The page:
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Reviews||

Ghettoside: Investigating a Homicide Epidemic by Jill Leovy

20th Apr 2015

★★★★
Ghettoside
Journalist Jill Leovy examines the mounting issues surrounding police and race on the LA streets through a mix of intimate first-hand reports and shocking statistics.

The issue of the relationship between America’s black communities and its police force is, at the moment, where it should be: in the spotlight. Michael Brown’s murder in Ferguson last year led to months of protest and unrest in the Missouri town, and launched a new mass movement to draw attention to the issue. Only last month, another black man – so unarmed he was naked – was shot dead by police in Atlanta.

Thanks to the efforts of campaigners to direct attention to the issue, there has been plenty of justifiable outrage in recent months, but little considered journalistic response. Ghettoside, the début of LA Times journalist Jill Leovy, who details every homicide in the city for the paper’s “Homicide Report” blog, is a determined attempt to give context to the decades-old problem, to look for the reasons behind it and to point to where a solution may be found.

She does this by dealing, not with the killings of black people by police, but by looking at an issue often pointed to by those dismissive of the Black Lives Matter protests: the killings of black people by black people. “In modern-day Los Angeles”, Leovy writes, “young black men are murdered two to four times more frequently than young Hispanic men, though blacks and Hispanics live in the same neighborhoods”.

“In modern-day Los Angeles”, Leovy writes, “young black men are murdered two to four times more frequently than young Hispanic men..."This is explored by focusing on one murder in particular, that of policeman’s son Bryant Tenelle, who was shot the head whilst out walking with a friend; and on one area: LA’s 77th Division in the South Central district. This is split into two communities which Leovy examines in parallel, the black residents under almost constant fear that their sons and brothers will be killed, and the police detectives going to varying degrees of effort to prevent or solve the killings.

One in particular, John Skaggs, is the hero of the tale. A Californian who looks like “someone right out of GQ magazine”, Leovy tells how “his whole working life was devoted to one end: making black lives expensive… and worth answering for.” He is drawn in fine detail, from his bewilderment at his colleagues’ antipathy to black murders to the cleft in his chin. The vast array of other people who populate her study get the same treatment: homeless men, abused women who testify despite being “maimed by gunshots to the mouth”, mothers hysterical with grief and fathers wordless with it.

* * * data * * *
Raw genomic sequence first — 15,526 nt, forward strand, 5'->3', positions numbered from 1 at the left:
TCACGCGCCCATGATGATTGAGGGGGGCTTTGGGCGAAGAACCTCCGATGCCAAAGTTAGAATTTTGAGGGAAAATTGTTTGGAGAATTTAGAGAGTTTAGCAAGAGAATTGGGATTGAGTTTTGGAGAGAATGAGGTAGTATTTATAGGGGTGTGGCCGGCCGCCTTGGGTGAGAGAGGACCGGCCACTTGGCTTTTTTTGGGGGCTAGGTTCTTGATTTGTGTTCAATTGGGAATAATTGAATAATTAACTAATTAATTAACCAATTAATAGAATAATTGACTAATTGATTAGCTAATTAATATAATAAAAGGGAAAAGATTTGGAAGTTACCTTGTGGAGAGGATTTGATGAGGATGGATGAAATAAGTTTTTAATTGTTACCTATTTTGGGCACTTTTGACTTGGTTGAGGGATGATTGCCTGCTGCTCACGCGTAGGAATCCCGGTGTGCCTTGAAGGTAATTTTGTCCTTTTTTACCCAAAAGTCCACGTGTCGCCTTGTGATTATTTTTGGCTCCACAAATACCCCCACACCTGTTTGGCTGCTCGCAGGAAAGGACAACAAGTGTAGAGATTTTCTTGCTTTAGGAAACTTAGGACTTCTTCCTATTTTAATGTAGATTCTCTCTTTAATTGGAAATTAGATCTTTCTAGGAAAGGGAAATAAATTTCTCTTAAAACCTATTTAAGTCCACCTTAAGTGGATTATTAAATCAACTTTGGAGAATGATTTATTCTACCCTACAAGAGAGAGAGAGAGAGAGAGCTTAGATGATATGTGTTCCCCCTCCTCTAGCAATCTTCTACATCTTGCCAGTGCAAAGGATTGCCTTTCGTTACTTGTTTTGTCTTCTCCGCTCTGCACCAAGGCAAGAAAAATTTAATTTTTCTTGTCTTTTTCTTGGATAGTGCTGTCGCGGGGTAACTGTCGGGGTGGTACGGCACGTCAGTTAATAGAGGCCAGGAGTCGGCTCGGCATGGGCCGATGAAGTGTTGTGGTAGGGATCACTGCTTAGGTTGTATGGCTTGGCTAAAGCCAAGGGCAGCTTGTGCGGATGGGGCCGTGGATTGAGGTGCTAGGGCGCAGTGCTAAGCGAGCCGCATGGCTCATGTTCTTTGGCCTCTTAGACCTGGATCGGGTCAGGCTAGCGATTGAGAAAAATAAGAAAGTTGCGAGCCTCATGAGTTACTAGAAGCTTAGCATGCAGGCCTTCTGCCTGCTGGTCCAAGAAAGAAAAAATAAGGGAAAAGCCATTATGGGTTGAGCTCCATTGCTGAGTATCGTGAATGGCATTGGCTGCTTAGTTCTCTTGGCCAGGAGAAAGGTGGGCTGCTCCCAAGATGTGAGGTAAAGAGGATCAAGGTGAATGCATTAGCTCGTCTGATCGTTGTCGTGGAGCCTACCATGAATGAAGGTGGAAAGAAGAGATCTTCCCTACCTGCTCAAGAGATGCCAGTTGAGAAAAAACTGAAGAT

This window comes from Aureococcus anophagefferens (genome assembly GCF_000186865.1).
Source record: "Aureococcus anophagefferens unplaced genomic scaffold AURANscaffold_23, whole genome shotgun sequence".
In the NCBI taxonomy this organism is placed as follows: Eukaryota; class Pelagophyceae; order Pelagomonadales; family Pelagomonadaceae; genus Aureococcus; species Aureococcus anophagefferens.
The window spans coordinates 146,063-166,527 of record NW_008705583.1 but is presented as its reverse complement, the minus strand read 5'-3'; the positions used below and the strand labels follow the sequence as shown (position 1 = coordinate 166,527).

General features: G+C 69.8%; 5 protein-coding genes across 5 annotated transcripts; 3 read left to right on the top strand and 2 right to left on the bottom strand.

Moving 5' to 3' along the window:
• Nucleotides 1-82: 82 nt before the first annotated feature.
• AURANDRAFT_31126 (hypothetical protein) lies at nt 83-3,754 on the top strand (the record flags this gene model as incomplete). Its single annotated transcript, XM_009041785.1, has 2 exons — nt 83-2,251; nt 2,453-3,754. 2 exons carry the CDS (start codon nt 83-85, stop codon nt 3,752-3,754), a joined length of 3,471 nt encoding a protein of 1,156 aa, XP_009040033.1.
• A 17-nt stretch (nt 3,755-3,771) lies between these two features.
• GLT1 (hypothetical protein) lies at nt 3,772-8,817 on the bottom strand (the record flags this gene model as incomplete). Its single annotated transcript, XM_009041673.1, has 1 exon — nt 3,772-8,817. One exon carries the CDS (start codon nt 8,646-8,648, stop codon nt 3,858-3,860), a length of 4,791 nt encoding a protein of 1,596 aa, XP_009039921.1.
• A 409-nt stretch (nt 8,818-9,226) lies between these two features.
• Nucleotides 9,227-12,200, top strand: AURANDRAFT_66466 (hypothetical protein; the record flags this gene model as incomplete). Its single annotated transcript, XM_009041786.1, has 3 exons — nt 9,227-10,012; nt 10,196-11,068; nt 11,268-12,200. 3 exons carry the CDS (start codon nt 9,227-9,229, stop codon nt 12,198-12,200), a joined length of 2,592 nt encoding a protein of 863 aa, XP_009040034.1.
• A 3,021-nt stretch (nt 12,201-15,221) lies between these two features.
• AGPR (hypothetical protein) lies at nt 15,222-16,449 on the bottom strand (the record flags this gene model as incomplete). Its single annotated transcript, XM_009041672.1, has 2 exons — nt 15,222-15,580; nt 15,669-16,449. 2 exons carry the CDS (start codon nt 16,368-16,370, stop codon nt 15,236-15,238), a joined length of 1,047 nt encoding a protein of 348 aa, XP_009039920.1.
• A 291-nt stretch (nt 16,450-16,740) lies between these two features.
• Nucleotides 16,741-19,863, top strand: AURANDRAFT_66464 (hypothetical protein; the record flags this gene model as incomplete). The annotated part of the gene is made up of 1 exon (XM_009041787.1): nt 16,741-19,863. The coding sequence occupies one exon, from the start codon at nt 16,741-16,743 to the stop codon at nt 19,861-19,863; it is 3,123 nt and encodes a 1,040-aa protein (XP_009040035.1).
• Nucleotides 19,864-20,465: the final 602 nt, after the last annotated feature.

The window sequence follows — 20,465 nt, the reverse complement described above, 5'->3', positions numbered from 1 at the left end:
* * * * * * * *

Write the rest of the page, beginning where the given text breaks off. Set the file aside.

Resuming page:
These intimate pen portraits are seemingly a speciality of Leovy’s, and balance well the large chunks of stats and journalistic examination necessary to give the detail needed. No fingers are pointed – incompetent police chiefs are at least well-meaning and gang members the victim of chaotic circumstance – but Leovy doesn’t shy away from drawing a firm conclusion about what is causing the huge problems. Her contention is Skaggs’s: that the huge disparity between white and black homicide rates is due to lack of effective police presence, not a surfeit of it.

She pours her energy particularly into showing how cuts to the police service, which first made them understaffed and then made overtime impossible, directly impact on their ability to get results for the victims of crime, particularly those from black neighbourhoods when police have to work harder to get witnesses to come forward. Historical police indifference to black citizens is also pointed out: Leovy shows how this has led to young black people forming gangs as a way to misguidedly protect themselves, creating communities impenetrable to police as well as their parents.

Her argument is put together so neatly and the evidence presented so well that it is difficult to disagree with it. However, by focusing so directly on one community she misses the bigger problems, common across the entire western world, which exacerbate and fuel the problems she points out: a structurally racist society kept so by excluding voices of colour from the debate about their lives and future.

Leovy is clearly passionate about calling for a police force which treats all people equally, and goes to great lengths to treat the black people she writes about with as much attention and respect as the mainly white police force. It’s difficult to end the book, however, without wondering when a black voice from South Central will be the one writing about the issues facing black people in South Central – and if, until we get to that point, books on ghettos will only be describing them, not breaking them down.